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Starts With A Bang

Most planets in the Universe are orphans without parent stars

Known as orphaned planets, rogue planets, or planets without parent stars, these "outliers" might be the most common planet of all.
Rogue planets may be numerous in the galaxy, but it surprises most to learn that there are between 100 and 100,000 rogue planets for every star in our galaxy, putting the total number of planets wandering through the Milky Way at somewhere around a quadrillion.
(Credit: C. Pulliam, D. Aguilar/CfA)
Key Takeaways
  • As far as we can tell, once you have a certain critical mass of heavy elements in the Universe, you're going to form planets anywhere you form stars.
  • But many of the early-stage planets that form around stars will get ejected, destined to roam the Universe forever as rogue, or orphaned, planets.
  • Even more numerous, however, could be an enormous number of objects that form around "failed stars," never reaching stellar status at all. These rogue planets could be thousands of times as numerous as stars.

Here in the Solar System, we can watch our star’s eight planets orbit with confidence, knowing full well that we’ve discovered at least the majority of round, orbit-clearing worlds around our Sun. But there’s a 4.5 billion year history that we can’t fully know from our vantage point today. All we can be certain of are which planets have survived until now.

What about the worlds that were formed around our Sun early on, and then ejected by some violent gravitational process?

What about the worlds that would have been planets had they only formed around a star, rather than in the abyss of interstellar space?

Over the past few years, we’ve begun to find these orphan planets — sometimes called rogue planets — in the spaces between stars. Based on what we know of stars, gravity, and cosmic evolution, we can make a ballpark estimate of the total number of planets in the Universe, and it likely outnumbers our stars by anywhere from a factor of 100 to 100,000. Space is full of planets, and most of them don’t even have stars.

A visualization of the planets found in orbit around other stars in a specific patch of sky probed by the NASA Kepler mission. As far as we can tell, practically all stars with more than ~25% of the heavy elements found in the Sun have planetary systems around them, although certain very dense stellar regions may be exceptional.
Credit: ESO/M. Kornmesser

Over the past generation, we’ve begun to understand that solar systems like ours are the rule in the Universe, rather than the exception. Studies of exoplanets have shown us, through both the transit method and the stellar wobble method, that not only do most (if not all) stars likely have planets around them, most of them likely have worlds with a variety of masses, sizes, and orbital periods around them. It’s possible for stars to have gas giants in the inner parts of their planetary systems, to have many worlds within the orbit of Mercury, or to have planets much farther out than even Neptune is around the Sun.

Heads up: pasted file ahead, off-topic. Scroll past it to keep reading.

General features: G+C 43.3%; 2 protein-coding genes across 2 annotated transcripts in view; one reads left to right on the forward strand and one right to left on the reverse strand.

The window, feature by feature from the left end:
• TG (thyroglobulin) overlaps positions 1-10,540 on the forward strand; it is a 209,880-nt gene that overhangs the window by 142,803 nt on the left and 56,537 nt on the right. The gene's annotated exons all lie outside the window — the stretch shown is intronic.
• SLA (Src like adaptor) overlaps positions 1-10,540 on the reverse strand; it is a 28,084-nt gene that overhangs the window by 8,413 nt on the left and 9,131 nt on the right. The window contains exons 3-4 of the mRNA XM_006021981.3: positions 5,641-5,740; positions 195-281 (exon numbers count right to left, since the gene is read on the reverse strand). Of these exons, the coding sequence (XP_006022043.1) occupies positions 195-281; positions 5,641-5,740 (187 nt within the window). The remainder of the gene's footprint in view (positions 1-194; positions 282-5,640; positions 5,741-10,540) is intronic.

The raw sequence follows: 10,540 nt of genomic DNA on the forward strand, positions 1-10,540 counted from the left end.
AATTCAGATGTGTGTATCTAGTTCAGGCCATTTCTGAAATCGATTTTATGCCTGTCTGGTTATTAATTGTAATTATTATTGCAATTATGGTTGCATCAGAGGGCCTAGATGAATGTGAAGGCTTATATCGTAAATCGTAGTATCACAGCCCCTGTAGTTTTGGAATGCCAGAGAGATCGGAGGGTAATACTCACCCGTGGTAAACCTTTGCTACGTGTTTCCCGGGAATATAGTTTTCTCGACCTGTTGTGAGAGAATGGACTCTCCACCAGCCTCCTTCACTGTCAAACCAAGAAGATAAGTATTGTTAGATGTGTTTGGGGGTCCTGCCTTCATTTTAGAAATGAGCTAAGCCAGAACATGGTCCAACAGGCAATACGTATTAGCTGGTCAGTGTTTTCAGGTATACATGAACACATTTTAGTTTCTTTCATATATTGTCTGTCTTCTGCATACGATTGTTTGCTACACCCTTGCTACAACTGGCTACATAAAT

There is likely more variety among the worlds that orbit other stars than we ever would have guessed from looking at the Solar System alone. There are probably even stars out there with dozens or scores of planets orbiting them; we hope to discover this as we get better at looking.

The TRAPPIST-1 system contains the most terrestrial-like planets of any stellar system presently known, and is shown scales to temperature equivalents to our own Solar System. These seven known worlds, however, exist around a low-mass, consistently flaring red dwarf star. It’s plausible that exactly none of them have atmospheres any longer, although JWST will certainly check.
(Credit: NASA/JPL-Caltech)

On average, we can say that there are likely 10 planets per star in our Milky Way galaxy, knowing that this is an estimate based on incomplete information. The true average may be a smaller number like 3, or a larger number like 30, but 10 is a reasonable ballpark based on what we know so far.

As we alluded to earlier, though, this number only represents the survivors we have today. Over the course of a solar system’s life, there are many worlds that are created but won’t survive, intact, until the present day. Some will collide-and-merge with others, forming larger worlds. Others will gravitationally interact and lose energy, hurling them inwards and, potentially, into the central star.